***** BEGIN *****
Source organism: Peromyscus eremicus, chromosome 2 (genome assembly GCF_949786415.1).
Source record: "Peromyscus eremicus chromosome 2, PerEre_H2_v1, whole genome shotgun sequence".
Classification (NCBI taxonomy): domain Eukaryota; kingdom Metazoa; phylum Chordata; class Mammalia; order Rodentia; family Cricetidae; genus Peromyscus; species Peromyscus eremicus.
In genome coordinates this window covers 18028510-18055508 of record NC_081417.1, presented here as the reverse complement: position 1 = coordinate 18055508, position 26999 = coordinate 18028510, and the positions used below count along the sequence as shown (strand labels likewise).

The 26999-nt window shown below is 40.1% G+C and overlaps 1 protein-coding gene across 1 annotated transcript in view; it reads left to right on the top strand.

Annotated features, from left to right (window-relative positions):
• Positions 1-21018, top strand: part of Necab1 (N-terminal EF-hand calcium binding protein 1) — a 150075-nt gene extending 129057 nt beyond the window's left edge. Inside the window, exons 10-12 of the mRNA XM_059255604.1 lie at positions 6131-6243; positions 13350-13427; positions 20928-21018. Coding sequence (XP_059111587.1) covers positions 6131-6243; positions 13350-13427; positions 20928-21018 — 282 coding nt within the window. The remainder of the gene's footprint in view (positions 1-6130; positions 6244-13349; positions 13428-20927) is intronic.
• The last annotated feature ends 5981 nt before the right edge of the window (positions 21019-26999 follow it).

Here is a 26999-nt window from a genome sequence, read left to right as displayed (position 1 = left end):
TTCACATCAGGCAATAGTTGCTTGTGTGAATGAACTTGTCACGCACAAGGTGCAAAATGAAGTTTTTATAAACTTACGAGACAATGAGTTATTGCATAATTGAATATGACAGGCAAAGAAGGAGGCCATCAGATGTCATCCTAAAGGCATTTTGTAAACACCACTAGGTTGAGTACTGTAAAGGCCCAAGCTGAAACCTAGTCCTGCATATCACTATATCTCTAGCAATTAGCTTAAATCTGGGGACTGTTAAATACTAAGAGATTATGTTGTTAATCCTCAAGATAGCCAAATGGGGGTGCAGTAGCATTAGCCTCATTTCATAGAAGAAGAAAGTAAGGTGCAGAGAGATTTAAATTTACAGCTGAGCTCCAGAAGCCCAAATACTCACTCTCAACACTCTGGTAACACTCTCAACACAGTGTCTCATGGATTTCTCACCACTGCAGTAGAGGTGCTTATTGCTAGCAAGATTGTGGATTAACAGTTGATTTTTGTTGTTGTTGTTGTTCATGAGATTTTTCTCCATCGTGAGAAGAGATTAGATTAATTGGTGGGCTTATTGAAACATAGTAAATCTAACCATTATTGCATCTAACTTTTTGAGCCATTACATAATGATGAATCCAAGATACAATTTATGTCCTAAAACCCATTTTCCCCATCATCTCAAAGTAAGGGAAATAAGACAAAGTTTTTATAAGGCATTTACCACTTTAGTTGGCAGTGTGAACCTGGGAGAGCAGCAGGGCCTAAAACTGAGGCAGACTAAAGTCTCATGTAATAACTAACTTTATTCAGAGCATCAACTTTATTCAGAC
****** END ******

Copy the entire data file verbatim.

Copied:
Source organism: Peromyscus eremicus, chromosome 2 (genome assembly GCF_949786415.1).
Source record: "Peromyscus eremicus chromosome 2, PerEre_H2_v1, whole genome shotgun sequence".
Classification (NCBI taxonomy): domain Eukaryota; kingdom Metazoa; phylum Chordata; class Mammalia; order Rodentia; family Cricetidae; genus Peromyscus; species Peromyscus eremicus.
In genome coordinates this window covers 18028510-18055508 of record NC_081417.1, presented here as the reverse complement: position 1 = coordinate 18055508, position 26999 = coordinate 18028510, and the positions used below count along the sequence as shown (strand labels likewise).

The 26999-nt window shown below is 40.1% G+C and overlaps 1 protein-coding gene across 1 annotated transcript in view; it reads left to right on the top strand.

Annotated features, from left to right (window-relative positions):
• Positions 1-21018, top strand: part of Necab1 (N-terminal EF-hand calcium binding protein 1) — a 150075-nt gene extending 129057 nt beyond the window's left edge. Inside the window, exons 10-12 of the mRNA XM_059255604.1 lie at positions 6131-6243; positions 13350-13427; positions 20928-21018. Coding sequence (XP_059111587.1) covers positions 6131-6243; positions 13350-13427; positions 20928-21018 — 282 coding nt within the window. The remainder of the gene's footprint in view (positions 1-6130; positions 6244-13349; positions 13428-20927) is intronic.
• The last annotated feature ends 5981 nt before the right edge of the window (positions 21019-26999 follow it).

Here is a 26999-nt window from a genome sequence, read left to right as displayed (position 1 = left end):
TTCACATCAGGCAATAGTTGCTTGTGTGAATGAACTTGTCACGCACAAGGTGCAAAATGAAGTTTTTATAAACTTACGAGACAATGAGTTATTGCATAATTGAATATGACAGGCAAAGAAGGAGGCCATCAGATGTCATCCTAAAGGCATTTTGTAAACACCACTAGGTTGAGTACTGTAAAGGCCCAAGCTGAAACCTAGTCCTGCATATCACTATATCTCTAGCAATTAGCTTAAATCTGGGGACTGTTAAATACTAAGAGATTATGTTGTTAATCCTCAAGATAGCCAAATGGGGGTGCAGTAGCATTAGCCTCATTTCATAGAAGAAGAAAGTAAGGTGCAGAGAGATTTAAATTTACAGCTGAGCTCCAGAAGCCCAAATACTCACTCTCAACACTCTGGTAACACTCTCAACACAGTGTCTCATGGATTTCTCACCACTGCAGTAGAGGTGCTTATTGCTAGCAAGATTGTGGATTAACAGTTGATTTTTGTTGTTGTTGTTGTTCATGAGATTTTTCTCCATCGTGAGAAGAGATTAGATTAATTGGTGGGCTTATTGAAACATAGTAAATCTAACCATTATTGCATCTAACTTTTTGAGCCATTACATAATGATGAATCCAAGATACAATTTATGTCCTAAAACCCATTTTCCCCATCATCTCAAAGTAAGGGAAATAAGACAAAGTTTTTATAAGGCATTTACCACTTTAGTTGGCAGTGTGAACCTGGGAGAGCAGCAGGGCCTAAAACTGAGGCAGACTAAAGTCTCATGTAATAACTAACTTTATTCAGAGCATCAACTTTATTCAGAC